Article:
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Earthquakes, Hurricanes, and a Crumbling Infrastructure

Posted by Patrick Snyder
Patrick Snyder
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on Wednesday, 24 August 2011 in MyBlog

The recent 5.9 magnitude earthquake in Mineral, VA was a complete surprise to those within its reach. Although damages were minimal this still reminds us of the importance of disaster recovery and business continuity planning. So far reports only show minimal injuries, a safety shutdown of local nuclear plants, and some cell network disruption. These effects are minor as compared to other major disasters. The most important thing we must take from this event is that these things can happen anywhere and everyone must be prepared.

Your office may not be near a fault line, in tornado alley, or along hurricane path, but these natural events do deviate from their means from time to time. In a way there is no 100% safe place to be. It is always a good practice to plan for every disaster possible and not just those that are common for your area.

This also raises some questions regarding the placement of our disaster recovery providers. Chances are your disaster recovery provider has chosen a backup location that on a normal day is exposed to minimal risk of disaster. They probably claim this location has been chosen due to its low risk factor and generally safe environment. But as I just stated there is no end all be all safe haven for data and IT centers to set up shop. So what happens if your disaster recovery provider is knocked out by a natural disaster? Do you have a backup for your backup?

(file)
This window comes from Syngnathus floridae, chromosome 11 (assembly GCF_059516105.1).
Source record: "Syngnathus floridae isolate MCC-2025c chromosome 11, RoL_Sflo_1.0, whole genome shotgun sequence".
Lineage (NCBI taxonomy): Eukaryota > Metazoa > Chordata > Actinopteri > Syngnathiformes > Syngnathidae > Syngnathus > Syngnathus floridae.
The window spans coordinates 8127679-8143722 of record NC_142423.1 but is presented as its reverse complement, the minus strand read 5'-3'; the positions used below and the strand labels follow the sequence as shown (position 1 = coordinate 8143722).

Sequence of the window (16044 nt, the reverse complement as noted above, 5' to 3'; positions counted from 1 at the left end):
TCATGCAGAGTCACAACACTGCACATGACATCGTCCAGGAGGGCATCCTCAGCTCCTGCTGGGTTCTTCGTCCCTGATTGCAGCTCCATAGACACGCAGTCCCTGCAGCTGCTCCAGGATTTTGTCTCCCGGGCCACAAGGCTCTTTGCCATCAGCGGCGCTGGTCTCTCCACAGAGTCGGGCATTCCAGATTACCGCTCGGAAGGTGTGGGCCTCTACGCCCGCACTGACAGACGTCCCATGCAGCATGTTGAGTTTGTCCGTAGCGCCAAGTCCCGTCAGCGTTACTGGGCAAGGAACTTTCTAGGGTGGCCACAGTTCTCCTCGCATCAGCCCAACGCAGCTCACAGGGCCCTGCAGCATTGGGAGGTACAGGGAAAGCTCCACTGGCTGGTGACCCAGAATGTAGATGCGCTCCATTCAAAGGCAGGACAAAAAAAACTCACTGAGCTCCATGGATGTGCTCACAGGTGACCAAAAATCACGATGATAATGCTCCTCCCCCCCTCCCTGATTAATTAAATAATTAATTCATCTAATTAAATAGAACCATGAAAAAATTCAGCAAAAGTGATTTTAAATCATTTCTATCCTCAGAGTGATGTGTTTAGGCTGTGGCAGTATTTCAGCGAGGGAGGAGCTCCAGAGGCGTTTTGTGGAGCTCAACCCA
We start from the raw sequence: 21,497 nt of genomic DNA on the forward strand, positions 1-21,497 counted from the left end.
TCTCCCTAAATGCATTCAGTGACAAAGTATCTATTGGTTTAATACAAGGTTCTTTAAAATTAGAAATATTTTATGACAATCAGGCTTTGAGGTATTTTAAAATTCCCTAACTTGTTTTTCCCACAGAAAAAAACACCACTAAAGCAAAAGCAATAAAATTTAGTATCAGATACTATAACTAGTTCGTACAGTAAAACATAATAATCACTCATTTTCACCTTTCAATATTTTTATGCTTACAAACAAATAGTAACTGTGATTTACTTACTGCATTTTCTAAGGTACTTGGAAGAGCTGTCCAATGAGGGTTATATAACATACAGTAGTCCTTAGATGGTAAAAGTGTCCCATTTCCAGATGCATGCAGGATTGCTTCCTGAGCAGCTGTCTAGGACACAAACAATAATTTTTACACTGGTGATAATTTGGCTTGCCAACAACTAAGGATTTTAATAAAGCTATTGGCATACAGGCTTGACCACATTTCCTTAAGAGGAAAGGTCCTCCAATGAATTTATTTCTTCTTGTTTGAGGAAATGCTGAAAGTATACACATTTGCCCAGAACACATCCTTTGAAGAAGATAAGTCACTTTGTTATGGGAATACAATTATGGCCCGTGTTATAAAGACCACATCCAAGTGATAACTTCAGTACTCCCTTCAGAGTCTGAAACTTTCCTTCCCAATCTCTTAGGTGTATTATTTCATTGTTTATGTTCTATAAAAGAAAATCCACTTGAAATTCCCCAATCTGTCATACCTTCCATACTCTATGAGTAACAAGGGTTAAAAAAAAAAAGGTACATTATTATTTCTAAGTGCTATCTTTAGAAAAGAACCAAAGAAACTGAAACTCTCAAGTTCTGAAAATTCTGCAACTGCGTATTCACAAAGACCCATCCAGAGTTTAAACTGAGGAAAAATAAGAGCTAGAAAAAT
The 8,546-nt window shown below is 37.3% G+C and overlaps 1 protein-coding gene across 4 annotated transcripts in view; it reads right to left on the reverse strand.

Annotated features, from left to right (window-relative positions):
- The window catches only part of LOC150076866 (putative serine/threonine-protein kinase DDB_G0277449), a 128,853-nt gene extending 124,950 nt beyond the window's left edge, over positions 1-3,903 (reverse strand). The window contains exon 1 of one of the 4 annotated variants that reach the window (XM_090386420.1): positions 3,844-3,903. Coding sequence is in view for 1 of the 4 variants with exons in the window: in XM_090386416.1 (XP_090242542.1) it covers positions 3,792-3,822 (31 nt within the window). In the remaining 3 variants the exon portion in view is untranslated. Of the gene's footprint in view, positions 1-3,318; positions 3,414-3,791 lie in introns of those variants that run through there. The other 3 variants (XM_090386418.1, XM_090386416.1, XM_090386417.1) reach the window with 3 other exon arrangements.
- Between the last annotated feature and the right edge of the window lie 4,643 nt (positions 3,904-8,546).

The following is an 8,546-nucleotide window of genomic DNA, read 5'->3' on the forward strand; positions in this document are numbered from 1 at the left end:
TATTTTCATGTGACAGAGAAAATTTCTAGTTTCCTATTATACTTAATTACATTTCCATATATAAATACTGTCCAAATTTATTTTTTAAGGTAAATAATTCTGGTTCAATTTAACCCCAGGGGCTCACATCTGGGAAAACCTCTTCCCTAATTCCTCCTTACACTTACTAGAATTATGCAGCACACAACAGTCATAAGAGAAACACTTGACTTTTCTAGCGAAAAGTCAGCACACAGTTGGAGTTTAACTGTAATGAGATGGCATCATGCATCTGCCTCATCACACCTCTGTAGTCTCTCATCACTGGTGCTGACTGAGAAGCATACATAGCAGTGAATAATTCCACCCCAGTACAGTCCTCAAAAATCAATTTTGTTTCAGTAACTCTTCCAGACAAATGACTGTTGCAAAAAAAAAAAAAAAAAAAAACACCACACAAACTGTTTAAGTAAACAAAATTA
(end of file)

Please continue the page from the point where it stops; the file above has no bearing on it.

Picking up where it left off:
In another side of the story, the Tuesday quake may not have thrown any industries into disaster recovery mode but it did shed light on the aging infrastructure throughout cities along the East coast. Disaster recovery plans can help to rebuild and enable business continuity after a damaging event however, they do not generally take into account the fragility of the infrastructure currently in place. Many disaster recovery plans would be much less likely to be activated if the infrastructures they are set up for are solid and secure from the start.

With hurricane Irene bearing down on the East coast within the next week we can only hope the minor damage already done by the quake is not magnified by the hurricane. Be prepared, batten down the hatches, and have your disaster recovery and business continuity plans ready.

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